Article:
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Installing Drywall on Ceilings, Arches and Around Curves (page 3 of 3)

Learn how to install drywall in the trickiest, most difficult spaces.

Excerpted from Do It Yourself Home Improvement

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Drywall Lifts and Benches

Drywall Lift
For ceilings that are higher than standard, it becomes even more difficult to position drywall panels and secure them in place. Drywall lifts (Image 1) provide a mechanical advantage to raising drywall to the ceiling. Drywall benches and tall scaffolding are alternatives to get you closer to the ceiling.

Drywall lifts allow you to overcome the awkwardness and difficulty of placing drywall on a ceiling. You load the drywall sheet on it, then crank it up to the ceiling (Image 2). It holds the sheet in place while you nail or screw it to the joists. Lifts are available for rent.

Drywall Bench
A drywall bench provides a stable surface for working on the higher parts of walls and ceilings. Some, such as the one shown here (Image 3), are height adjustable.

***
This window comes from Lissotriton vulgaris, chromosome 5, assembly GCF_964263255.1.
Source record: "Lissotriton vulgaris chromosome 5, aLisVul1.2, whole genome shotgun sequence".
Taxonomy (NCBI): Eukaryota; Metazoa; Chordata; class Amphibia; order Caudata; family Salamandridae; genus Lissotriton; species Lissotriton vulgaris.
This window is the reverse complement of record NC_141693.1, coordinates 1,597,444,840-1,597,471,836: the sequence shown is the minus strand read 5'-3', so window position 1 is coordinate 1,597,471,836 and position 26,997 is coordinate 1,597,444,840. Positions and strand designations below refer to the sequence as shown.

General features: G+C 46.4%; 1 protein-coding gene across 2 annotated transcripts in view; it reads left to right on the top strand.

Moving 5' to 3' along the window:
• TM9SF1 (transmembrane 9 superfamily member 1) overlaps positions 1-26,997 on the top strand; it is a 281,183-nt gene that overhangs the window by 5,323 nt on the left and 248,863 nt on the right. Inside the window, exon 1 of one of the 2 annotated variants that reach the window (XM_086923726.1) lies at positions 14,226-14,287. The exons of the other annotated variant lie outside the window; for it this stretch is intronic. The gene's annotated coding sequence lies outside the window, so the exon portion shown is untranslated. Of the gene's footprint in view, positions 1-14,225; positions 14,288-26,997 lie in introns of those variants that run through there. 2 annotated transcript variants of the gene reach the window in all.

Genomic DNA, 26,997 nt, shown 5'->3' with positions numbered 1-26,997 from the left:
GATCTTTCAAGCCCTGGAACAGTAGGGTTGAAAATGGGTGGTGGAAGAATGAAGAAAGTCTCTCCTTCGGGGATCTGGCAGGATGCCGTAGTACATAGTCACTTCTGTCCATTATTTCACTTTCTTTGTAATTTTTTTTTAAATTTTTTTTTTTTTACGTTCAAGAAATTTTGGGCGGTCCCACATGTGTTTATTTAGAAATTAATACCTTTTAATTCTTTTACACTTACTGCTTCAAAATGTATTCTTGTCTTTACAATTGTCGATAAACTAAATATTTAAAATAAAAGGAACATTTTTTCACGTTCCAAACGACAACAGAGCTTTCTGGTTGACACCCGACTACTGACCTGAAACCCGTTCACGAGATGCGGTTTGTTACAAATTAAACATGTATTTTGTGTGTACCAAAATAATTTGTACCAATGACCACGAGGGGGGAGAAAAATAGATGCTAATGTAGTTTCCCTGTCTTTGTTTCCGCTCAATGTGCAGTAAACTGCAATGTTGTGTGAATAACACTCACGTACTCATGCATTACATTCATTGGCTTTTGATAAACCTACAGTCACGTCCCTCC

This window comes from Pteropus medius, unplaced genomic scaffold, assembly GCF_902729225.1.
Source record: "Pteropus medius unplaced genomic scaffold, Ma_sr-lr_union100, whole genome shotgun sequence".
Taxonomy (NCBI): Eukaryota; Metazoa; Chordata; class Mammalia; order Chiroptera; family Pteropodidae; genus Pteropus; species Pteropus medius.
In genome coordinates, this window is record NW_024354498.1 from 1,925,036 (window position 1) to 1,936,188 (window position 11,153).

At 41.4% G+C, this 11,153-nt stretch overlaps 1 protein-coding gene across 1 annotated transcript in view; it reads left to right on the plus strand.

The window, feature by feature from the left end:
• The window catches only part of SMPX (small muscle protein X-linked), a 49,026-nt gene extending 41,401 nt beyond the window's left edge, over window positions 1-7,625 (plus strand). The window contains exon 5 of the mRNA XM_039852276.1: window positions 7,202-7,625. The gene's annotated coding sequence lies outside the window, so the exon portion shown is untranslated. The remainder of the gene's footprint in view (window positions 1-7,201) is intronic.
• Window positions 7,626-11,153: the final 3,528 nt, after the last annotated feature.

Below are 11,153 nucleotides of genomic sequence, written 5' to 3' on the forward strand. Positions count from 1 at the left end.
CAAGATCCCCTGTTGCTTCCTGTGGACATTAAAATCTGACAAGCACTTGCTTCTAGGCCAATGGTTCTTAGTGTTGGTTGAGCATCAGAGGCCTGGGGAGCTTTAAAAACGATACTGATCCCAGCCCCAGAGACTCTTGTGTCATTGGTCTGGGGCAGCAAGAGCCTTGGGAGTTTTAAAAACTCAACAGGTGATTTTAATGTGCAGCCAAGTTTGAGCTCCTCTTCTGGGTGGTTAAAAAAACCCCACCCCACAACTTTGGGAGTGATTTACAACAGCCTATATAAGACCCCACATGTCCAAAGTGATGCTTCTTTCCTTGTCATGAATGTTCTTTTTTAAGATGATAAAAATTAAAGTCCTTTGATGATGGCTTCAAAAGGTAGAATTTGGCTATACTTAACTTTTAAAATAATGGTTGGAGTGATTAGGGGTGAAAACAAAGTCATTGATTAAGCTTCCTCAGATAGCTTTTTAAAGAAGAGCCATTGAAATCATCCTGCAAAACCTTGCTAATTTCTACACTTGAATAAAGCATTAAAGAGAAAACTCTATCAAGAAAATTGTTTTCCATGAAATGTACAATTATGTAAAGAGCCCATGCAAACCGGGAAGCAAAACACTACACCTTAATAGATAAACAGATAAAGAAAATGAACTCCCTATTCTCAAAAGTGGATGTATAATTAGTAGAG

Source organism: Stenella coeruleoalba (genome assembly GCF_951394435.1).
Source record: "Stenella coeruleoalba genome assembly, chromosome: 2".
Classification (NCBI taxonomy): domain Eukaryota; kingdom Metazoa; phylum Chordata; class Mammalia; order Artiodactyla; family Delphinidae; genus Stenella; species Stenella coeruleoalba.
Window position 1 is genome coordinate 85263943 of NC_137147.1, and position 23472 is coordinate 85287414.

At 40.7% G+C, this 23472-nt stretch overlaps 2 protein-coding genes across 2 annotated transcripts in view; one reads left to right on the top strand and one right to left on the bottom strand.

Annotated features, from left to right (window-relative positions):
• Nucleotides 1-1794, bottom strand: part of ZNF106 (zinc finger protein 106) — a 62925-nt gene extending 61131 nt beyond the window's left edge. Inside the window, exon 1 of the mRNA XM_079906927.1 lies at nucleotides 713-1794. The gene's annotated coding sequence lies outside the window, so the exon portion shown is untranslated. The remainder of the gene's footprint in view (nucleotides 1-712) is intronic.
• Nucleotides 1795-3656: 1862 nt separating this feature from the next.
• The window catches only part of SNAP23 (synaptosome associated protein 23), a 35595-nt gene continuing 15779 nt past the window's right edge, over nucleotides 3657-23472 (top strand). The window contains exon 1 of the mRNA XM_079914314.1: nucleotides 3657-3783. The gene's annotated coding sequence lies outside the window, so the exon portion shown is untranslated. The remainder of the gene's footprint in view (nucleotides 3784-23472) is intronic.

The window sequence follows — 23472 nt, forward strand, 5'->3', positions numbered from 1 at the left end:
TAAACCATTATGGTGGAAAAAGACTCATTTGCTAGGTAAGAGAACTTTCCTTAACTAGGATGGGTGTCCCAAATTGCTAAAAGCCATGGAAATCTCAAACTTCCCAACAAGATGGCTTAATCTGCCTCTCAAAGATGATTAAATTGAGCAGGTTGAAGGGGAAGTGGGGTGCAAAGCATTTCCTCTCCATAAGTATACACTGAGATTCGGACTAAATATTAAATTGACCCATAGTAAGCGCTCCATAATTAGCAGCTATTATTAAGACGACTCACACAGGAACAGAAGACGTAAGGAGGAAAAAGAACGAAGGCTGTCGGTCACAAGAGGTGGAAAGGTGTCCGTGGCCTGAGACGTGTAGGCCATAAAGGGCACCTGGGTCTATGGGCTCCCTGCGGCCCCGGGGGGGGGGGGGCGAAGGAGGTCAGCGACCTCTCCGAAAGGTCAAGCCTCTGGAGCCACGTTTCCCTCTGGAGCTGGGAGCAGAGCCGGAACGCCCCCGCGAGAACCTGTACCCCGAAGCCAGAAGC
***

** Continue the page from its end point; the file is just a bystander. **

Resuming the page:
Lifting Drywall With a Panel Lifter

Lifting panels in place is another job where you will need an extra pair of hands. Some DIYers opt to use a prybar to lift panels in place on a wall. There is also a special tool available called a drywall panel lifter. This allows you to adjust the height of the panel on the wall with your foot, freeing your hands to tackle the job of screwing the panel in place. Simply insert the panel lifter under the drywall and step onto it to tilt the panel upward. The small gap created at the bottom of the wall will be covered by baseboard.

Insert the lifter under the drywall and step on it to tilt the panel upward. When it is positioned correctly, fasten the drywall in place.

Drywall Panel Lifter Tilts Panel Upward to Fasten

Courtesy of DK - Do It Yourself Home Improvement © 2009 Dorling Kindersley Limited

Bending Drywall

Although drywall panels are flat, it is possible to cover archways and other curves with the material by bending it into shape. Manufacturers make a specific type of drywall to accommodate this need. It is called flexible drywall, and is available in 1/4" thicknesses. It has a heavy paper face and strong liner that makes it easier to bend without being susceptible to cracking. To cover tighter curves, you may need to wet the drywall before attempting to attach it to the wall. To blend into surrounding wall surfaces that have a thicker drywall, you may need to apply two or more sheets.

Either use flexible drywall or bend it to cover archways and curves. To bend drywall, damp one side of the panel with a sponge.

Flexible Drywall Bends to Cover Archways or Curves

Courtesy of DK - Do It Yourself Home Improvement © 2009 Dorling Kindersley Limited

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Excerpted from Do It Yourself Home Improvement

© Dorling Kindersley Limited 2009

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